Merchants of doom: Covid-19 ‘more destructive’ than the Lehman crisis
Coronavirus has triggered a collision of unstable debt and an oil price crash – and a recession is imminent
The coronavirus has set off two parallel “doom loops”. An oil price crash is colliding with an unstable edifice of corporate debt. At the same time the closure of Italy’s economic heartland is triggering a surge in Italian risk spreads and an intertwined collapse in European bank shares.
The twin shocks come just as markets wake up to the grim reality that the US and Europe have missed their chance to control the pandemic. A global recession of some form is no longer a tail risk. It is imminent and inescapable. That is the screaming verdict of safe-haven bond markets.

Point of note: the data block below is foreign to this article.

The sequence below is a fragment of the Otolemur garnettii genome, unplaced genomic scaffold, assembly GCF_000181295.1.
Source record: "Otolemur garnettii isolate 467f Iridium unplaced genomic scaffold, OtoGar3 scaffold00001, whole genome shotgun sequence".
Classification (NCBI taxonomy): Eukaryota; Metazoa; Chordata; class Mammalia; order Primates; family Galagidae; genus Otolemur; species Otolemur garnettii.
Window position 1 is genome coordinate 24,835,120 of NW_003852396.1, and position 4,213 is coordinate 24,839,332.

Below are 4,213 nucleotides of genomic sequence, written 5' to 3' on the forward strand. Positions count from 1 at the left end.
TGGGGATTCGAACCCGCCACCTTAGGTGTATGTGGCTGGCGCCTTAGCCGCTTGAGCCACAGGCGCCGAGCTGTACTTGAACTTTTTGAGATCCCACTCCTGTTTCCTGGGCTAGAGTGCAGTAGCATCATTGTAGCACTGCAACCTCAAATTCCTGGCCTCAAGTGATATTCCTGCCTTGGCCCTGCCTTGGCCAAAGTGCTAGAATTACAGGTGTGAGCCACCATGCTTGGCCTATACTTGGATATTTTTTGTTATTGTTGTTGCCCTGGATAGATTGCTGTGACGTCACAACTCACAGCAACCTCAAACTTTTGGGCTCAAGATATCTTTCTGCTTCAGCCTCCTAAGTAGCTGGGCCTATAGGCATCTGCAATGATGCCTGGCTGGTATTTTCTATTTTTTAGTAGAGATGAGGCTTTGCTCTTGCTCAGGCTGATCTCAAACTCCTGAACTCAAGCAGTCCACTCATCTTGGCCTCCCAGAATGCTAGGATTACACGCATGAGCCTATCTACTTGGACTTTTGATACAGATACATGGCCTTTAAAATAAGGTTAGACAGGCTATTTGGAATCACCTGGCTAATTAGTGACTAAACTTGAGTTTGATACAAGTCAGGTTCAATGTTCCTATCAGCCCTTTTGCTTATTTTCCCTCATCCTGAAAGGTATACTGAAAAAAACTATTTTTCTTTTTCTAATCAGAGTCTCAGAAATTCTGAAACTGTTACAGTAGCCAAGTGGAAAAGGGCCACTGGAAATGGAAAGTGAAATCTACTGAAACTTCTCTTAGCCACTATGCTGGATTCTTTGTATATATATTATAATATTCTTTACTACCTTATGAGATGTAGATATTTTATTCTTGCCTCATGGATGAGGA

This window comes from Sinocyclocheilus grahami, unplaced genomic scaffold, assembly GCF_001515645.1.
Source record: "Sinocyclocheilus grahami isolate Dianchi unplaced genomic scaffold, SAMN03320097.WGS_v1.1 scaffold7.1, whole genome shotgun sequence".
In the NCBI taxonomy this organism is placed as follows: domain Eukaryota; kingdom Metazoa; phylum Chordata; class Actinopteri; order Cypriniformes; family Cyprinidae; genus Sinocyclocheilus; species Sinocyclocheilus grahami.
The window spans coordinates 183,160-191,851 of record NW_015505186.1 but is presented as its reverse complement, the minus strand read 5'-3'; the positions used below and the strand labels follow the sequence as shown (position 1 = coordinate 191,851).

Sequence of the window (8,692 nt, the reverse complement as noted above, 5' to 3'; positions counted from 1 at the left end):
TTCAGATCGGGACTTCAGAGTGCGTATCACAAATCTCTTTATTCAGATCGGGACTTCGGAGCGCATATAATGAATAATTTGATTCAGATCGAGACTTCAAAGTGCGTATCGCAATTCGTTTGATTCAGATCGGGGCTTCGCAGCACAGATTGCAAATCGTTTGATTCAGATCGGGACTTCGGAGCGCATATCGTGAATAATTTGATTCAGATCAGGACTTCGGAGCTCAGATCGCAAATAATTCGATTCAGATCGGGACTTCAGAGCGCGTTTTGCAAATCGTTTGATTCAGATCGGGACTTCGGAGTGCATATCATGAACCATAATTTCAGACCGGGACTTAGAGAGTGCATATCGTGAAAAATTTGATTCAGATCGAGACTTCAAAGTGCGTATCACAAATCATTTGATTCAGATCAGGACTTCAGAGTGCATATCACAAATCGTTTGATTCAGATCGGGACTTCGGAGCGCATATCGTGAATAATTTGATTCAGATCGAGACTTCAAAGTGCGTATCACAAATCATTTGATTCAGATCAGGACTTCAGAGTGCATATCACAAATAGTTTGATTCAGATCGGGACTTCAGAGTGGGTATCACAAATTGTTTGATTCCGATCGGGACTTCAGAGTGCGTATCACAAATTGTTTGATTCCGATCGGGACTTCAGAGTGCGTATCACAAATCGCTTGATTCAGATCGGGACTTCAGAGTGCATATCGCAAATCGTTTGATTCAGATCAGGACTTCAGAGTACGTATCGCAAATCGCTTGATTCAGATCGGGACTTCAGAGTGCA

The collapse in yields on 30-year US Treasuries to historic lows of 0.51% is a red warning of deflation. In Europe the trap has closed already. Bund yields fell to minus 0.87% on Monday. The Stoxx Euro 600 banks index slid 11% and is now below the depths of the Lehman crisis. European banks are shot below the waterline, too damaged to carry a recovery once Covid-19 is over...